'Ten Minutes Late for Reality' by Lou Morris (c) 1988, 1989, 1991, 2002, 2015. Twenty-eight:

Twenty-eight:

   "An atom is very, very, very, very, very, very, very,
very, very, very, very, very, very, very, very, very, very,
very, very, very, very, very, very, very, very, very, very,
very, very, very, very, very, very, very, very, very, very,
very, very, very, very, very, very, very, very, very small."

                                 - A fifty word middle
school science report on
the atom by Lou Morris
(for which he received,
surprisingly, a passing
grade).


   "Welcome to McWendy's!  Can I take your order, please?"
chirped the order box by the drive-thru window lane.
   "Yeah," gurgled a blond haired teen, balding slightly at
eighteen, from within his beloved car--a nearly perfect,
black and yellow 1970 Oldsmobile 4-4-2.  "Gimmie a Whopper
and--"
   "Ha, ha," said the girlish voice from the box.  "Listen
you stupid generic character, you damn well know that we
don't have Whoppers!  Now stop with the cliche bullshit and
make your god damn order!"
   Touchy! Paul, the blonde, thought.  "Sorry.  Uh, gimmie
a--a hamburger and a--a cola."
   At that moment, Kill-M-All chose not to appear five feet
in the air above Paul's black and yellow 4-4-2, but since he
had no choice in the matter, he appeared anyway.  Then he
fell.
   Crunch!
   "Wha!" Paul yelled.
   "Wha!" Kill-M-All replied, trying to get up from the
Kill-M-All shaped ravine in Paul's waxed, polished, and now
very dented hood.  His studded armor scratched and scraped
the shinny paint from the car.
   "Stop crying; we've got hamburgers," the box interrupted.  
"Will that be all?"
   "Who are you?!" Paul screamed at the warrior standing on
his hood, holding a sword.
   "Cindy Very," the box replied calmly.  "Why?"
   Paul leaned on his horn, hoping to scare the weirdo away.
   Hooooooonk!
   Kill-M-All held his ears.  Definitely worse than a
shrieker's wail, he thought.  What is going on?  Where am I?  
And what about all of that dragon's gold?!!!
   A shrieker, by the way, is a singing fungus that has only
one modern equivalent--Joan Collins singing polka.
   "My car!  My hood!  My God!!" Paul screamed, then leaned
on the horn again.
   Hoooo--
   Kill-M-All took his magical sword and stabbed at the
source of the terrible noise.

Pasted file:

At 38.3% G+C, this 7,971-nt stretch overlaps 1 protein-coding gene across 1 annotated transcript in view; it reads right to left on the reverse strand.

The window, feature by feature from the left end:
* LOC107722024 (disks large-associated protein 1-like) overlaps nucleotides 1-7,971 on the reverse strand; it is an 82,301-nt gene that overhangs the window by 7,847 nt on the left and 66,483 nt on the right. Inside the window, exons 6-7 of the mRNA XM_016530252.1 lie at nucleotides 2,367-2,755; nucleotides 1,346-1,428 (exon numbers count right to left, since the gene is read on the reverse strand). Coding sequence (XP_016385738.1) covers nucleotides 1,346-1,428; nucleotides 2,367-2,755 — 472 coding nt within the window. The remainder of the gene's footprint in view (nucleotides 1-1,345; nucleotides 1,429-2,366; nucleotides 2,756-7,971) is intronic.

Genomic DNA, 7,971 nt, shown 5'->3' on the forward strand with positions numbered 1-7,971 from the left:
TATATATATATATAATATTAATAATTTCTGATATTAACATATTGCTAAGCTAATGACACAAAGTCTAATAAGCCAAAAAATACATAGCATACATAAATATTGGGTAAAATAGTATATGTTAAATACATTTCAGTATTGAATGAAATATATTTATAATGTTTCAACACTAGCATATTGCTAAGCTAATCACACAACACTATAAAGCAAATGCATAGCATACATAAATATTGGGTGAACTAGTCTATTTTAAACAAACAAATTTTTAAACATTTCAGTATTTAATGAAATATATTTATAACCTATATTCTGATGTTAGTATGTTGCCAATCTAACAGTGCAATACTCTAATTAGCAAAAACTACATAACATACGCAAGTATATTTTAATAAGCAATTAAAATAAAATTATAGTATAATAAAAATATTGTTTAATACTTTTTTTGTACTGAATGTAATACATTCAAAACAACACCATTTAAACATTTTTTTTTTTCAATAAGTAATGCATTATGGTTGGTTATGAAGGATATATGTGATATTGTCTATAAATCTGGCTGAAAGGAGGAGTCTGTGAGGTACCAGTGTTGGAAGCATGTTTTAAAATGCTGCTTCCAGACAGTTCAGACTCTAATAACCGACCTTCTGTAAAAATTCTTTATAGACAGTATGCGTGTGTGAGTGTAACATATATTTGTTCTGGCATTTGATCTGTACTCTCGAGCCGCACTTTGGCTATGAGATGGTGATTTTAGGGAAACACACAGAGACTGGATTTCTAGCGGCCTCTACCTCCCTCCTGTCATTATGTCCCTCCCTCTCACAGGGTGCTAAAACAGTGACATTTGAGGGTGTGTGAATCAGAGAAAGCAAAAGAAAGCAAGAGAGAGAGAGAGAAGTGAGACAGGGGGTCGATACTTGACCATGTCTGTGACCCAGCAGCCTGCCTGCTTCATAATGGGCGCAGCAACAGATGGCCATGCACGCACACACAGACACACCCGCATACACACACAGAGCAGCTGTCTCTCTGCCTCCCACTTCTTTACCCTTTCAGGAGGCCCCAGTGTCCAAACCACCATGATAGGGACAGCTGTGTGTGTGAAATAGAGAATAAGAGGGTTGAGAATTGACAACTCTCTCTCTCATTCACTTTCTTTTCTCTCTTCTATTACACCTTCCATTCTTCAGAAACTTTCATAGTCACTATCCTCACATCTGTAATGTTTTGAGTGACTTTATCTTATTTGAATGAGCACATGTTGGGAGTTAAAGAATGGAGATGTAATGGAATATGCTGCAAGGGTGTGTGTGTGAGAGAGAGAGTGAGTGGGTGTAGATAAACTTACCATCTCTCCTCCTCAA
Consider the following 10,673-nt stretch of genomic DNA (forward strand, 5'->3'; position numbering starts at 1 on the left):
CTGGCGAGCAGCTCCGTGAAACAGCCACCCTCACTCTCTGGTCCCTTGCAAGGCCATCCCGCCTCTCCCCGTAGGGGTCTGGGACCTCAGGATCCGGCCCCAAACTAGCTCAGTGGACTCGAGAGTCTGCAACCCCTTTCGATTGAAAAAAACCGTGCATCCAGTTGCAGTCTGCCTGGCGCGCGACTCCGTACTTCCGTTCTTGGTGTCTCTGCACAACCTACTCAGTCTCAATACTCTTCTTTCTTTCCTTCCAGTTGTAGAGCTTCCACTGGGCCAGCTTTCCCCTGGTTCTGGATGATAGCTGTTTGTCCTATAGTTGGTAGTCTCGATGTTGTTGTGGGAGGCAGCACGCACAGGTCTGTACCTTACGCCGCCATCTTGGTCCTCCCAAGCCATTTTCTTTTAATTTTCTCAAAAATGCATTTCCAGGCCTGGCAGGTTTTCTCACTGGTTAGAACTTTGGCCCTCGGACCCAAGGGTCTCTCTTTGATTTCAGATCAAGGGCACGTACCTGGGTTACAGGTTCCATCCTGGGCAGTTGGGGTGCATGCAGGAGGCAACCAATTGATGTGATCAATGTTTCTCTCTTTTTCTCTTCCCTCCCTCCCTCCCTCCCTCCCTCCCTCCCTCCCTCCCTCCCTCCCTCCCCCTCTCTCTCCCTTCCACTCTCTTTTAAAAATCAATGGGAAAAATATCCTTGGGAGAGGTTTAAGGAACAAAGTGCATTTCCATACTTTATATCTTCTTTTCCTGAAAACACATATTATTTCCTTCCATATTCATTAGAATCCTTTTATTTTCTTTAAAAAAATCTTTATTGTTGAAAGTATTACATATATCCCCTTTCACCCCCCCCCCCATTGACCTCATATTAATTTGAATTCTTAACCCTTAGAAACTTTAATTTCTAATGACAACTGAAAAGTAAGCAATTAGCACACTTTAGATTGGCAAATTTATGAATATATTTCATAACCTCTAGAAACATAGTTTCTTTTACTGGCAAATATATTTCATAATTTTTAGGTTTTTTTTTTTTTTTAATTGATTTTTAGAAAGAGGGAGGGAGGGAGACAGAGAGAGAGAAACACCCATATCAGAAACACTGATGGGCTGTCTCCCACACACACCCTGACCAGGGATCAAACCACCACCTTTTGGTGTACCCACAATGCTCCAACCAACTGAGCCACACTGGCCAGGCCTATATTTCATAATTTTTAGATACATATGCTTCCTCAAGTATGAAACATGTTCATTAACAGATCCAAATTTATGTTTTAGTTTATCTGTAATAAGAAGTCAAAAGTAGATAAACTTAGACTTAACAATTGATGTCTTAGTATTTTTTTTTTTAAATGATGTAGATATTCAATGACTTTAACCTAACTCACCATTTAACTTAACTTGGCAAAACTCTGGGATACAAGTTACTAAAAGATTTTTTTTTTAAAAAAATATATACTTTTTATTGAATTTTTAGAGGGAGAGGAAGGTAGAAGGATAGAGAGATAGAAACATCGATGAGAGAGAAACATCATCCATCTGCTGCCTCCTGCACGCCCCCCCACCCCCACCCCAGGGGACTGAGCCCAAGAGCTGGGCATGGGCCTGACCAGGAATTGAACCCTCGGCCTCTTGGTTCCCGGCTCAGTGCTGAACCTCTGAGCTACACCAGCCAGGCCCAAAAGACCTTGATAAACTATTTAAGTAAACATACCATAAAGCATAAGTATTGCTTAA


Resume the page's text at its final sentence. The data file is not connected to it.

--ooklchtz.
   He pulled his sword back out of the hood; pieces of
broken horn fell all over the parking lot underneath the car.
   Paul, not wanting to be the next victim of the warrior's
very sharp sword, slammed the car's transmission into reverse
and floored it.
   Screech!
   White smoke poured from the back of the 4-4-2.  The car
lurched backwards, tossing Kill-M-All to the grass beside the
menu-board.
   Zoom!
   In reverse, the 4-4-2 screamed out of the drive-in and
into a car coming into the drive-in.
   --Crunch!Smash!Crash!
   Paul, slightly unhurt, gawked behind him then cried.  The
other car was one of Cassville's finest--a shinny new police
cruiser.
   Not stopping to watch an irresponsible teenage receive a
lifetime supply of reckless driving tickets, Kill-M-All
hurried into the big building beside the talking box.  He
didn't know what was going on, but what else was new?  
Compared to an ice dragon, a metal noise making machine was
quite believable.


   Since it was just a few minutes into lunchtime, this
McWendy's, located a mile down the road from Death Adventure,
was really, really packed with people.  Mostly tourists.
   "May I help you?" Cindy asked the next person in line.
   "Yes.  Please," an elderly Japanese tourist spoke,
heaving a few archaic tape recorders off his chest and out of
his way.  He looked to the marquee for advice.
   Cindy frowned.  This job isn't much better than my last
one, she thought.  Why me?  "Yes?" she asked, glancing back
for a second to see if there were any customers waiting on
the drive-thru line.  None.
   "Yes," the tape recorder wielding tourist replied.  
"Chicken nugget--six," he said.
   "Chicken nugget--six," he added.
   "Chicken nugget--six," he added again.
   "Chicken nugget--six," he added after that.
   "Chicken nugget--six," he finished.
   Cindy frowned deeper, then gleamed, "Oh, you mean five,
six piece chicken nuggets."
   "No."  The elderly Japanese tourist shook his head.  
"Chicken nugget--six," he said.
   "Chicken nugget--six," he added.
   "Chicken nugget--six," he added again.
   Cindy let her head fall to the counter, then she let her
drool wash away various bits of hamburger condiments.  Why
me?
   Luckily, before she went brain-dead, Kill-M-All burst
through the side doors, long sword in hand.
   Everyone paused in their tracks--fries in hand, burgers
in mouth--and stared blankly at Kill-M-All.
   Kill-M-All panted.  This is not good, he thought.  He
slowly inched backwards towards the door.  Instead, he backed
into a six foot plastic persona of Ronald McWendy.
   He yelped, turned, and sliced.
   Blounck!
   The hollow plastic head fell to the greasy floor with a
hollow clunk.  It lopsidedly rolled around, landing to a halt
against the small foot of a little boy standing on line with
his mother.
   The child looked down upon the head as a lone tear rolled
from his watery eyes down over his red cheek.  With a wipe of
his hand, the tear was gone, only to be replaced by a stream
of them.
   "You killed Ronald," the little toddler sniffed as his
mother eyed Kill-M-All with a severe case of distaste.